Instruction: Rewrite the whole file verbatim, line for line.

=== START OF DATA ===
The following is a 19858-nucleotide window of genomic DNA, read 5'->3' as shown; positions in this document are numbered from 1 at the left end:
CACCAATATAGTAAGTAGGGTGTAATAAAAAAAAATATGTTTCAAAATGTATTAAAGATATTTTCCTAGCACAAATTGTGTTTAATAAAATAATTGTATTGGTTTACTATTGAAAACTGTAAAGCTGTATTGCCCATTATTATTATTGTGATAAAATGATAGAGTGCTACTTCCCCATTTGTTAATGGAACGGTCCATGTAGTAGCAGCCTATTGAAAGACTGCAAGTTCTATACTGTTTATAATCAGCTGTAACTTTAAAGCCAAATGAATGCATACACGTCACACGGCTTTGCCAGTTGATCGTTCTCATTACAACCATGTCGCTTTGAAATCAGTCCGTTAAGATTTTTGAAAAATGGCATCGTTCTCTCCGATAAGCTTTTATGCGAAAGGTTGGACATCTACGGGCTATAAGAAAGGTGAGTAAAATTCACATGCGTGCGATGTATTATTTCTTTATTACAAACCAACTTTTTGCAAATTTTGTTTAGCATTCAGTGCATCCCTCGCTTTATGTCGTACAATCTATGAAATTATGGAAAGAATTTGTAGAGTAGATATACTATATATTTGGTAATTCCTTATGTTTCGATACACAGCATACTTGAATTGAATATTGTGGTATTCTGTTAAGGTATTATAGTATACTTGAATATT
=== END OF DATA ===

The following is a 19858-nucleotide window of genomic DNA, read 5'->3' as shown; positions in this document are numbered from 1 at the left end:
CACCAATATAGTAAGTAGGGTGTAATAAAAAAAAATATGTTTCAAAATGTATTAAAGATATTTTCCTAGCACAAATTGTGTTTAATAAAATAATTGTATTGGTTTACTATTGAAAACTGTAAAGCTGTATTGCCCATTATTATTATTGTGATAAAATGATAGAGTGCTACTTCCCCATTTGTTAATGGAACGGTCCATGTAGTAGCAGCCTATTGAAAGACTGCAAGTTCTATACTGTTTATAATCAGCTGTAACTTTAAAGCCAAATGAATGCATACACGTCACACGGCTTTGCCAGTTGATCGTTCTCATTACAACCATGTCGCTTTGAAATCAGTCCGTTAAGATTTTTGAAAAATGGCATCGTTCTCTCCGATAAGCTTTTATGCGAAAGGTTGGACATCTACGGGCTATAAGAAAGGTGAGTAAAATTCACATGCGTGCGATGTATTATTTCTTTATTACAAACCAACTTTTTGCAAATTTTGTTTAGCATTCAGTGCATCCCTCGCTTTATGTCGTACAATCTATGAAATTATGGAAAGAATTTGTAGAGTAGATATACTATATATTTGGTAATTCCTTATGTTTCGATACACAGCATACTTGAATTGAATATTGTGGTATTCTGTTAAGGTATTATAGTATACTTGAATATT